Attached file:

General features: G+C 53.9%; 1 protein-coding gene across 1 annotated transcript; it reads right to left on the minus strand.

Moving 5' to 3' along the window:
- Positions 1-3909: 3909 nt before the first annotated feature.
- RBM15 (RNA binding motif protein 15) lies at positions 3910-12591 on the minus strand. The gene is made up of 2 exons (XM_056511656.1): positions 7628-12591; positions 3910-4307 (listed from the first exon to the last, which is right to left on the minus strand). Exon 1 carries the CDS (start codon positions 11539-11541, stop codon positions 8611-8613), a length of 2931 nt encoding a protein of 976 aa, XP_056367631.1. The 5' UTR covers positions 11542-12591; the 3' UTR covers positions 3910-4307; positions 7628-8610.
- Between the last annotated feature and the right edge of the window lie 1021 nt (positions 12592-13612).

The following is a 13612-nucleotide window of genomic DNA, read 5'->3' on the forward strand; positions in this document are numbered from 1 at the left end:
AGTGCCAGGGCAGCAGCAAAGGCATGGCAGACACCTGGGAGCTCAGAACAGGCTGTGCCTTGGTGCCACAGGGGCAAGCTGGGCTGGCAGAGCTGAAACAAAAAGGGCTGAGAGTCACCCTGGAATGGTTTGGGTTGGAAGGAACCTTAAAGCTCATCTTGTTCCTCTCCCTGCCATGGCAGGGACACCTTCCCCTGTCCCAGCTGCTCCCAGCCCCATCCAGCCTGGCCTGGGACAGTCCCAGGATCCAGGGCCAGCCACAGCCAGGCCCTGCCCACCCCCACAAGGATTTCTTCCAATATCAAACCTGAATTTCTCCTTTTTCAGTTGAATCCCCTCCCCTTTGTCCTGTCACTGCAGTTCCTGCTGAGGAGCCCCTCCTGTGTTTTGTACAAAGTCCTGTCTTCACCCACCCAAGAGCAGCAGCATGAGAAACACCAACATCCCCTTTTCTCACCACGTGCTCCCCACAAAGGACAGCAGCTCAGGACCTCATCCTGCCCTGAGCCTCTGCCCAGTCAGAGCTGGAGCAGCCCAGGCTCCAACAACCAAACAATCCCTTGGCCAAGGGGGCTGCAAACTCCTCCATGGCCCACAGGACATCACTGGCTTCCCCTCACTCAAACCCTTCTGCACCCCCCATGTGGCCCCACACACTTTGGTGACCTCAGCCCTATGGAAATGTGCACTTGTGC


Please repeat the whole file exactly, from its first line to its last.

General features: G+C 53.9%; 1 protein-coding gene across 1 annotated transcript; it reads right to left on the minus strand.

Moving 5' to 3' along the window:
- Positions 1-3909: 3909 nt before the first annotated feature.
- RBM15 (RNA binding motif protein 15) lies at positions 3910-12591 on the minus strand. The gene is made up of 2 exons (XM_056511656.1): positions 7628-12591; positions 3910-4307 (listed from the first exon to the last, which is right to left on the minus strand). Exon 1 carries the CDS (start codon positions 11539-11541, stop codon positions 8611-8613), a length of 2931 nt encoding a protein of 976 aa, XP_056367631.1. The 5' UTR covers positions 11542-12591; the 3' UTR covers positions 3910-4307; positions 7628-8610.
- Between the last annotated feature and the right edge of the window lie 1021 nt (positions 12592-13612).

The following is a 13612-nucleotide window of genomic DNA, read 5'->3' on the forward strand; positions in this document are numbered from 1 at the left end:
AGTGCCAGGGCAGCAGCAAAGGCATGGCAGACACCTGGGAGCTCAGAACAGGCTGTGCCTTGGTGCCACAGGGGCAAGCTGGGCTGGCAGAGCTGAAACAAAAAGGGCTGAGAGTCACCCTGGAATGGTTTGGGTTGGAAGGAACCTTAAAGCTCATCTTGTTCCTCTCCCTGCCATGGCAGGGACACCTTCCCCTGTCCCAGCTGCTCCCAGCCCCATCCAGCCTGGCCTGGGACAGTCCCAGGATCCAGGGCCAGCCACAGCCAGGCCCTGCCCACCCCCACAAGGATTTCTTCCAATATCAAACCTGAATTTCTCCTTTTTCAGTTGAATCCCCTCCCCTTTGTCCTGTCACTGCAGTTCCTGCTGAGGAGCCCCTCCTGTGTTTTGTACAAAGTCCTGTCTTCACCCACCCAAGAGCAGCAGCATGAGAAACACCAACATCCCCTTTTCTCACCACGTGCTCCCCACAAAGGACAGCAGCTCAGGACCTCATCCTGCCCTGAGCCTCTGCCCAGTCAGAGCTGGAGCAGCCCAGGCTCCAACAACCAAACAATCCCTTGGCCAAGGGGGCTGCAAACTCCTCCATGGCCCACAGGACATCACTGGCTTCCCCTCACTCAAACCCTTCTGCACCCCCCATGTGGCCCCACACACTTTGGTGACCTCAGCCCTATGGAAATGTGCACTTGTGC